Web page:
Tamyn felt her mother’s fear turn to something else. She felt her mother’s muscles stiffen. Felt her breath get short. She could almost hear Sylvel clench her teeth.

“She is my daughter,” Sylvel said. “And you will not speak of her in that way.”

Laughter then. All around them. Tamyn’s knees shook.

“You dare to speak to the Council of Trees with a threat in your voice?”

“The Council of Trees…” Sylvel said the word with plain and pure contempt. “…does not represent me. My lineage isn’t pure enough.”

“Take your thing back to the Reign of Men,” the voice said. “Take it back to where corruption thrives.”

Tamyn looked up at Sylvel. “Mother?” she asked.

“Do not listen to them,” Tamyn’s mother said. She did not look down at her daughter, only at the circle of elves. “They do not know you. They cannot see what I see.”

Sylvel put her arm around her daughter’s shoulder and walked away from the circle of trees. A voice called after them.

“You are no longer welcome here, Sylvel, Daughter of Reigyl. Do not come back until you have cleansed yourself of the filth in your blood.”

Sylvel stopped. She turned to look at the elves and the trees. She shouted.

“One day, you will regret your foolish aristocracy. And you will pay for it.” Then, she turned away, leading her daughter from the forest. Laughter followed them until they hit sunlight.


They camped at the base of a mountain, the start of the long and twisting road leading up to the City of Tamerclimb. A city in the Reign of Men.

“It will be a long way up,” Sylvel told her daughter. “But we will find shelter there.”

Tamyn nodded and stoked the fire. She built a small wood structure to hold their pot above the flames. The water boiled and Sylvel dropped herbs she crushed into it. Tamyn wanted to ask about the Council of Trees, but knew it would upset her mother, so she said nothing.

A little while later, a young man approached them, walking along the stone road. He stopped. Tamyn saw his fine, dark hair falling over blue eyes. She thought he looked handsome. He looked at the stew and said, “I have carrots.”

Sylvel gestured for the man to sit. He opened his pack and retrieved three carrots. He offered them to Sylvel and she broke them into pieces, tossing them into the stew.

The man extended his hand. “Oliver,” he said.

“Sylvel,” she said, then gestured to her daughter. “This is Tamyn.”

“Hello!” Tamyn said.

Oliver touched his fingers to his brow. “Pleased to meet you.”

Tamyn kept stirring the pot, making sure the water did not boil over. They all sat quietly until Oliver said, “Going to Tamerclimb, then?”

Sylvel nodded. “We are.”

Oliver sighed. “Not my place to say so, but…” he paused. Tamyn saw his face turn to concern. “There are plenty in Tamerclimb who would give you grief.”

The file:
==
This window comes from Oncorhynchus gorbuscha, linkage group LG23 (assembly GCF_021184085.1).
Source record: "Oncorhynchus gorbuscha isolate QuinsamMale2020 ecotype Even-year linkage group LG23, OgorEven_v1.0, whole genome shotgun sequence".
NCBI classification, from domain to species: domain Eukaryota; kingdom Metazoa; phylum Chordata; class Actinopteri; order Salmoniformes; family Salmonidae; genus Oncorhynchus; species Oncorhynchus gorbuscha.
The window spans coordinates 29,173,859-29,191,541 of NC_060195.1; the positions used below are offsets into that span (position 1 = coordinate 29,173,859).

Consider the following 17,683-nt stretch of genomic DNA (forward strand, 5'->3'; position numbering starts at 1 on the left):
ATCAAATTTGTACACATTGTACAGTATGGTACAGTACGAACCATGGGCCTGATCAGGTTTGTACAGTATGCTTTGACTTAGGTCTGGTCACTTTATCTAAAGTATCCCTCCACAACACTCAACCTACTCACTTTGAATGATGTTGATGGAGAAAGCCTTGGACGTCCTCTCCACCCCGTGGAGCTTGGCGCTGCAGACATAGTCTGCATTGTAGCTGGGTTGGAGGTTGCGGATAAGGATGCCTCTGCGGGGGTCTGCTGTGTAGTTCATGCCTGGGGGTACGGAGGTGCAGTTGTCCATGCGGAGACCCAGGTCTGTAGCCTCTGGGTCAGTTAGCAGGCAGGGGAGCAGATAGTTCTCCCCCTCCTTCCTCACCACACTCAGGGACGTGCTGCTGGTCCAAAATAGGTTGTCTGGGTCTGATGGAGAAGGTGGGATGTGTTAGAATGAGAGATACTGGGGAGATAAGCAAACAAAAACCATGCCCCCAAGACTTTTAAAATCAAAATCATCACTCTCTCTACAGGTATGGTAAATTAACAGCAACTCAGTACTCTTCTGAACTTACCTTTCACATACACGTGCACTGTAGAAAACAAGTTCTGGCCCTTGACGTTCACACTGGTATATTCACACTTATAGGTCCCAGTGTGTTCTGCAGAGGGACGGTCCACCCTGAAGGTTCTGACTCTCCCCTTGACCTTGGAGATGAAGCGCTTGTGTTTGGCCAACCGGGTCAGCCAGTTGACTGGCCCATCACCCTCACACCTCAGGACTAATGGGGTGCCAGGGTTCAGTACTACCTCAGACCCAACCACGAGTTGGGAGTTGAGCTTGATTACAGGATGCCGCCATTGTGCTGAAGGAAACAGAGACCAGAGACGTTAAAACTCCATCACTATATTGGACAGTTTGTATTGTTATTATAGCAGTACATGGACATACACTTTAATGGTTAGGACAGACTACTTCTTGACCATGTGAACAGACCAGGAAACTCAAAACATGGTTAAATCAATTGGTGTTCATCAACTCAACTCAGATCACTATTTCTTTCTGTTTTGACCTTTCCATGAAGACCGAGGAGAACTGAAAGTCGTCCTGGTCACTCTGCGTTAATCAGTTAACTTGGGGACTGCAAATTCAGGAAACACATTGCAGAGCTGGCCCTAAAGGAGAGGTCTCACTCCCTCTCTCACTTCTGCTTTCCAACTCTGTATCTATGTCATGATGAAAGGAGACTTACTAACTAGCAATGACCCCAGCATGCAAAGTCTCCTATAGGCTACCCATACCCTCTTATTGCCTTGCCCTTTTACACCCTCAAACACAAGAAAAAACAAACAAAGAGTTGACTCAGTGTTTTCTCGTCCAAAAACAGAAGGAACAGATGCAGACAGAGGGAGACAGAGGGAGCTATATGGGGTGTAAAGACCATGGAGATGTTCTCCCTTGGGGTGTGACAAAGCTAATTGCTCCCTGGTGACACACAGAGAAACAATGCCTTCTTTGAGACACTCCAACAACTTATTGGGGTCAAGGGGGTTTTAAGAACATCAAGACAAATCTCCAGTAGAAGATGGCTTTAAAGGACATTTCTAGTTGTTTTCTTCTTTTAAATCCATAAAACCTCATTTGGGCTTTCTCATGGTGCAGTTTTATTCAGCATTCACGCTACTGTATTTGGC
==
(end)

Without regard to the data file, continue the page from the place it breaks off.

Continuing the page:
Sylvel looked confused. “I thought Tamerclimb was the home of the palatines?”

Oliver nodded. “That’s true.” He took a flask from his pouch and sipped from it. Tamyn smelled something awful from the other side of the fire. She made a face. Oliver saw it. He smiled and raised the flask. “Whiskey,” he said. “Not for little girls.”

“Smells like it isn’t for anyone,” Tamyn said.

That made Oliver laugh. “Probably true, little one.”

Sylvel said, “Why shouldn’t we go to Tamerclimb? The palatines are sworn to protect the Reign.”

“Exactly,” Oliver said. “Protect the Reign…from elves and dwarves and orks and the rest of the non-human peoples.”

Sylvel shook her head. “I don’t understand.”

Oliver took another swig of his whiskey. “You see, the Reign isn’t exactly friendly to elves. Or orks. Or anything that isn’t human.”

Sylvel nodded. “I’ve noticed. But I thought Tamerclimb would be different.”

Oliver frowned. “It is. In a way. You may find a few who aren’t…you know…”

Sylvel nodded. “I do.”

“But they’ll be few and far between. Most of Tamerclimb hates elves.”

Sylvel shook her head, throwing her stirring spoon into the pot. “Then where are we to go? The elves won’t take us! The Reign won’t take us! Where? Where?” Sylvel tucked her head down and put her hands over her face.

Slowly, and carefully, Oliver put his hand on her shoulder. “I don’t know what to tell you. I’m sorry. But Tamerclimb…I don’t think it’s the right place for you.”

Sylvel lifted her head, her eyes red and ready for tears. “Where then? Where can we go? To the orks, maybe?”

Oliver shook his head. “No. Absolutely not. But…maybe…”

Sylvel looked at him. “Yes? Tell me. Please.”

Tamyn saw him thinking. Considering what he would say next. Finally, he spoke. “Jinix,” he said. But he said it, jinx. Something Tamyn would remember.

Sylvel shook her head. “What? Why? The city…”

“City of thieves,” Oliver said. “Yes. That’s what the other Cities call us.”

Sylvel tilted her head. “Us? You are from there?”

Oliver nodded. “I am. Born and raised there.”

Tamyn saw her mother look at the hand on her shoulder, then quickly look down to check her belt pouch.

“Relax,” Oliver said. “I’m not here for that. Besides, I took a vow. Rob no widow or orphan.”

Sylvel did relax, but only a little. “How do you know I’m a widow?”

He took his hand away and reached into the pot, quickly grabbing at the wooden spoon. Took him two tries, but he got it. He wiped his hands on his trousers, hissing through his teeth. “Why else would an elf and her daughter be on the road alone?”

Sylvel shook her head. “All I have learned of the people of the Reign is to not trust them.”

Oliver nodded. “That makes sense. But I hope I have earned a little trust?”

Sylvel looked at him for a long time. Finally, she said, “A little.”

He smiled. “Good. Let me tell you why I’m here. Perhaps some honesty will earn a little more.” He stirred the spoon, preventing the soup from boiling over. “I’m here to pick up something and bring it back to Jinix.”